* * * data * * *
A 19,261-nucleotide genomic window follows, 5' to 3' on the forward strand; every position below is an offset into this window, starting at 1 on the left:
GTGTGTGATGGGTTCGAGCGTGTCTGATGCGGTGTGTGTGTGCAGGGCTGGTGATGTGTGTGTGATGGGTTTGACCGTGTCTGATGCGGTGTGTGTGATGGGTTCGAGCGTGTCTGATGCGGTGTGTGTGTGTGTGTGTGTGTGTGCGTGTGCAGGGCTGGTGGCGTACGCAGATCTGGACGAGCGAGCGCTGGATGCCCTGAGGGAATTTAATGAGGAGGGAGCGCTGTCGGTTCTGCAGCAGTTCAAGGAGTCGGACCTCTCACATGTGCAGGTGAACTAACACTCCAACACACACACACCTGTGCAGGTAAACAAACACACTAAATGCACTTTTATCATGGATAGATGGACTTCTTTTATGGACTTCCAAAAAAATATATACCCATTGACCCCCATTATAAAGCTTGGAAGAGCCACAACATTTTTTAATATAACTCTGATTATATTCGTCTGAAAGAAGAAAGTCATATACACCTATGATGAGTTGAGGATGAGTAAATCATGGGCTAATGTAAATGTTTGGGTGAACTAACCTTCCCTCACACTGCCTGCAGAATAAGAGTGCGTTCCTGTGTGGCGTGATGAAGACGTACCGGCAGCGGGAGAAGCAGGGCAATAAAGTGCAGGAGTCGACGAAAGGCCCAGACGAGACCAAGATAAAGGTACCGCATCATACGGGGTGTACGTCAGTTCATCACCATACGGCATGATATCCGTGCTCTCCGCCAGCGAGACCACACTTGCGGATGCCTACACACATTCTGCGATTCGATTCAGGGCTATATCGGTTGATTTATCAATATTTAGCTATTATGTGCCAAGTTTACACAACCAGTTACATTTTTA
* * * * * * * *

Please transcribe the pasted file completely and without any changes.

A 19,261-nucleotide genomic window follows, 5' to 3' on the forward strand; every position below is an offset into this window, starting at 1 on the left:
GTGTGTGATGGGTTCGAGCGTGTCTGATGCGGTGTGTGTGTGCAGGGCTGGTGATGTGTGTGTGATGGGTTTGACCGTGTCTGATGCGGTGTGTGTGATGGGTTCGAGCGTGTCTGATGCGGTGTGTGTGTGTGTGTGTGTGTGTGCGTGTGCAGGGCTGGTGGCGTACGCAGATCTGGACGAGCGAGCGCTGGATGCCCTGAGGGAATTTAATGAGGAGGGAGCGCTGTCGGTTCTGCAGCAGTTCAAGGAGTCGGACCTCTCACATGTGCAGGTGAACTAACACTCCAACACACACACACCTGTGCAGGTAAACAAACACACTAAATGCACTTTTATCATGGATAGATGGACTTCTTTTATGGACTTCCAAAAAAATATATACCCATTGACCCCCATTATAAAGCTTGGAAGAGCCACAACATTTTTTAATATAACTCTGATTATATTCGTCTGAAAGAAGAAAGTCATATACACCTATGATGAGTTGAGGATGAGTAAATCATGGGCTAATGTAAATGTTTGGGTGAACTAACCTTCCCTCACACTGCCTGCAGAATAAGAGTGCGTTCCTGTGTGGCGTGATGAAGACGTACCGGCAGCGGGAGAAGCAGGGCAATAAAGTGCAGGAGTCGACGAAAGGCCCAGACGAGACCAAGATAAAGGTACCGCATCATACGGGGTGTACGTCAGTTCATCACCATACGGCATGATATCCGTGCTCTCCGCCAGCGAGACCACACTTGCGGATGCCTACACACATTCTGCGATTCGATTCAGGGCTATATCGGTTGATTTATCAATATTTAGCTATTATGTGCCAAGTTTACACAACCAGTTACATTTTTA